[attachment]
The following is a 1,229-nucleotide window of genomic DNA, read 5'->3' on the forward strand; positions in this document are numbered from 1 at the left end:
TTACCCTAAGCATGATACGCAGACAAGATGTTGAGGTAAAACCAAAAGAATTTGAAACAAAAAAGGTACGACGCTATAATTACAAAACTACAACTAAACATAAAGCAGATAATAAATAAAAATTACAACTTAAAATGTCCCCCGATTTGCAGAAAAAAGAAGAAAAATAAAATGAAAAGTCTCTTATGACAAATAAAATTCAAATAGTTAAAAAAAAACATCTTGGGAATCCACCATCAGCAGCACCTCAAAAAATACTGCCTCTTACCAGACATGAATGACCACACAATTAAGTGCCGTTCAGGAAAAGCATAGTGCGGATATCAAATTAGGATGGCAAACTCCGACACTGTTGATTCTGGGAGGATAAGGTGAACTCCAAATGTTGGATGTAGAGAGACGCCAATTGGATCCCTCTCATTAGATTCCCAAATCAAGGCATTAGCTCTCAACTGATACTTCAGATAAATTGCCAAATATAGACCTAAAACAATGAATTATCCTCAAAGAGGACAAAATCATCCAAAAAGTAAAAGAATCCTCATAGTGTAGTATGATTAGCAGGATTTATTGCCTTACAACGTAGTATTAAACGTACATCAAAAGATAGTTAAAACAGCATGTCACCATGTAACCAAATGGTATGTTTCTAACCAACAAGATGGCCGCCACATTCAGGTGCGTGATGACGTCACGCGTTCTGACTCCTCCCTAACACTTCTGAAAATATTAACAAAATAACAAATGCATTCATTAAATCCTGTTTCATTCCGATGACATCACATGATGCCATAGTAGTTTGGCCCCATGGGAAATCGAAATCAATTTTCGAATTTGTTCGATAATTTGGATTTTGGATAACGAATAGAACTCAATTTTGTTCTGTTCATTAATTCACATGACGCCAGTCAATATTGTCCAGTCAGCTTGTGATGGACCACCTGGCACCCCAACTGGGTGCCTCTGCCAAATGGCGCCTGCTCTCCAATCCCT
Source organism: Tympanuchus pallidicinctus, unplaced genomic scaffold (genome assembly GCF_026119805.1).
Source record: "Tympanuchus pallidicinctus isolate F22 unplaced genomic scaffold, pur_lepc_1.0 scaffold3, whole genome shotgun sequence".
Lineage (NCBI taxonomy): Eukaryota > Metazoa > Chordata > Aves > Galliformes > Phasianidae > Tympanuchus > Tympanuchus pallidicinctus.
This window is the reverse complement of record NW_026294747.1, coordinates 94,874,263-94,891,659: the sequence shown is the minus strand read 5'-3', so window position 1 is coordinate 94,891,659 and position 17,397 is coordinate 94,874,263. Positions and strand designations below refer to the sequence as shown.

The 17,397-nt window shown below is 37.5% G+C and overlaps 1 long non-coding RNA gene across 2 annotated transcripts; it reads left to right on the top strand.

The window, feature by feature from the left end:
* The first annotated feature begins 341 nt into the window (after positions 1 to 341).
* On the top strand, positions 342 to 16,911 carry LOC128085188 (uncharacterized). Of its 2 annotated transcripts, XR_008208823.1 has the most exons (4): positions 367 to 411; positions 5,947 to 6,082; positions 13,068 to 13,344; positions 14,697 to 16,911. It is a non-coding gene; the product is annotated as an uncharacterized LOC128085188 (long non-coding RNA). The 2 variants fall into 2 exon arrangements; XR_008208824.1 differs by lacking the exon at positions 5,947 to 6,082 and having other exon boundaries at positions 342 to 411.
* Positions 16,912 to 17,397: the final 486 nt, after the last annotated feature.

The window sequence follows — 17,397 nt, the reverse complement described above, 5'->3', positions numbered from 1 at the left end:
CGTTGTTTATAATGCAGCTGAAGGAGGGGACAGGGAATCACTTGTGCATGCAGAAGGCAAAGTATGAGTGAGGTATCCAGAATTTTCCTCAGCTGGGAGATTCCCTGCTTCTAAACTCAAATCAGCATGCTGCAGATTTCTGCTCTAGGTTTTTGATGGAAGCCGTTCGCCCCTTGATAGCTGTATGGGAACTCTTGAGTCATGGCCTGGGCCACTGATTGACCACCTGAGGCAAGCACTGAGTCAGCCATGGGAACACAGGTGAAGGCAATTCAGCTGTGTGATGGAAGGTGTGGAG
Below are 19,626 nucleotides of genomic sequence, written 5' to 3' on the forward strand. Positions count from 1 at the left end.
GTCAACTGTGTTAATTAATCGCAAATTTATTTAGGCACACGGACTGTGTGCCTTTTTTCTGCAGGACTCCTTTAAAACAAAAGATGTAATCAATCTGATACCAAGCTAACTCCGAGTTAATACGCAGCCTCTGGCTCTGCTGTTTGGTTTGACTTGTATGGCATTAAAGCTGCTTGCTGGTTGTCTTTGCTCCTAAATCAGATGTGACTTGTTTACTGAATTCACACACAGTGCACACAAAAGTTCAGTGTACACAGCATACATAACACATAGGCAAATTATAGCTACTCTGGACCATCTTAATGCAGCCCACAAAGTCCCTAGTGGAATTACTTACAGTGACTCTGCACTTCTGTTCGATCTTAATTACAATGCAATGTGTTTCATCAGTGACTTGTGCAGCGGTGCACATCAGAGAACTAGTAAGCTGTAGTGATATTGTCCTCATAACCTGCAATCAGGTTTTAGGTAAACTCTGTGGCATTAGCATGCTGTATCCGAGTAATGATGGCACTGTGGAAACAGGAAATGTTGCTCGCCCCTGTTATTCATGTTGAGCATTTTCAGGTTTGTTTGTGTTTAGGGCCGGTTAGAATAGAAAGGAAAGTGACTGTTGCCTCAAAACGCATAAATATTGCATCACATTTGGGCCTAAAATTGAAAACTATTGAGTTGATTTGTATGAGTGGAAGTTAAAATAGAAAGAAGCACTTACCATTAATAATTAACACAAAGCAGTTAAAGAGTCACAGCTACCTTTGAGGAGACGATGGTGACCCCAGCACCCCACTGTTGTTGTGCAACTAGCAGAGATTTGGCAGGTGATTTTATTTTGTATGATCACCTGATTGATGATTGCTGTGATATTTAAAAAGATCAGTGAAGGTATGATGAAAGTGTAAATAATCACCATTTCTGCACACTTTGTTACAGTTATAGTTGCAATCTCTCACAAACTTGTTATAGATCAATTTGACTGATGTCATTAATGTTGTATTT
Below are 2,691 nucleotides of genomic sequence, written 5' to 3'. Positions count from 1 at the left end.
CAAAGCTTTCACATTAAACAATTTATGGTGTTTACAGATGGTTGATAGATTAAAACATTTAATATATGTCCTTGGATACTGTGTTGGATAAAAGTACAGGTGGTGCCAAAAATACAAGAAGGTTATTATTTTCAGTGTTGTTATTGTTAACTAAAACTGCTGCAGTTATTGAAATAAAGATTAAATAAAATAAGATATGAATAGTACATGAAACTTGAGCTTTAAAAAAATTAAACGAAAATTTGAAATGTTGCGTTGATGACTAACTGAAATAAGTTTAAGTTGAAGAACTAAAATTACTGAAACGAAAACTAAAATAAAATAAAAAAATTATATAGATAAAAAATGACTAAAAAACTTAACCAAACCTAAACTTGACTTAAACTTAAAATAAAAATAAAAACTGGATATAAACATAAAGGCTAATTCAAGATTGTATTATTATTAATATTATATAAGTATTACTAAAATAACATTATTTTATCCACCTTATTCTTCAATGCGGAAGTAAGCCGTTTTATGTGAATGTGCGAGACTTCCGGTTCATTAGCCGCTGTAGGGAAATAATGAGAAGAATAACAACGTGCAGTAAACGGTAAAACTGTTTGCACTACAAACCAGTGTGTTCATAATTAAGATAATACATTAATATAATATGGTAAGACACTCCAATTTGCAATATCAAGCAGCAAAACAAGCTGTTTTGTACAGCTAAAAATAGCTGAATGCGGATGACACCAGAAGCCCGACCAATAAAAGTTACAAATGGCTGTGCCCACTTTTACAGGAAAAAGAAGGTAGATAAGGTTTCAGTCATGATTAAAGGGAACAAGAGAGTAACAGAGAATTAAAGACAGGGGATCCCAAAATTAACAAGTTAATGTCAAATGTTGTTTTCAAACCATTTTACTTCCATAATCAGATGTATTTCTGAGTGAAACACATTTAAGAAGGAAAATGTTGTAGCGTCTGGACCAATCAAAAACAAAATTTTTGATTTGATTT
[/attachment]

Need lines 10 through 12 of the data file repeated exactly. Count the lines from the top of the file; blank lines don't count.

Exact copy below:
* On the top strand, positions 342 to 16,911 carry LOC128085188 (uncharacterized). Of its 2 annotated transcripts, XR_008208823.1 has the most exons (4): positions 367 to 411; positions 5,947 to 6,082; positions 13,068 to 13,344; positions 14,697 to 16,911. It is a non-coding gene; the product is annotated as an uncharacterized LOC128085188 (long non-coding RNA). The 2 variants fall into 2 exon arrangements; XR_008208824.1 differs by lacking the exon at positions 5,947 to 6,082 and having other exon boundaries at positions 342 to 411.
* Positions 16,912 to 17,397: the final 486 nt, after the last annotated feature.

The window sequence follows — 17,397 nt, the reverse complement described above, 5'->3', positions numbered from 1 at the left end: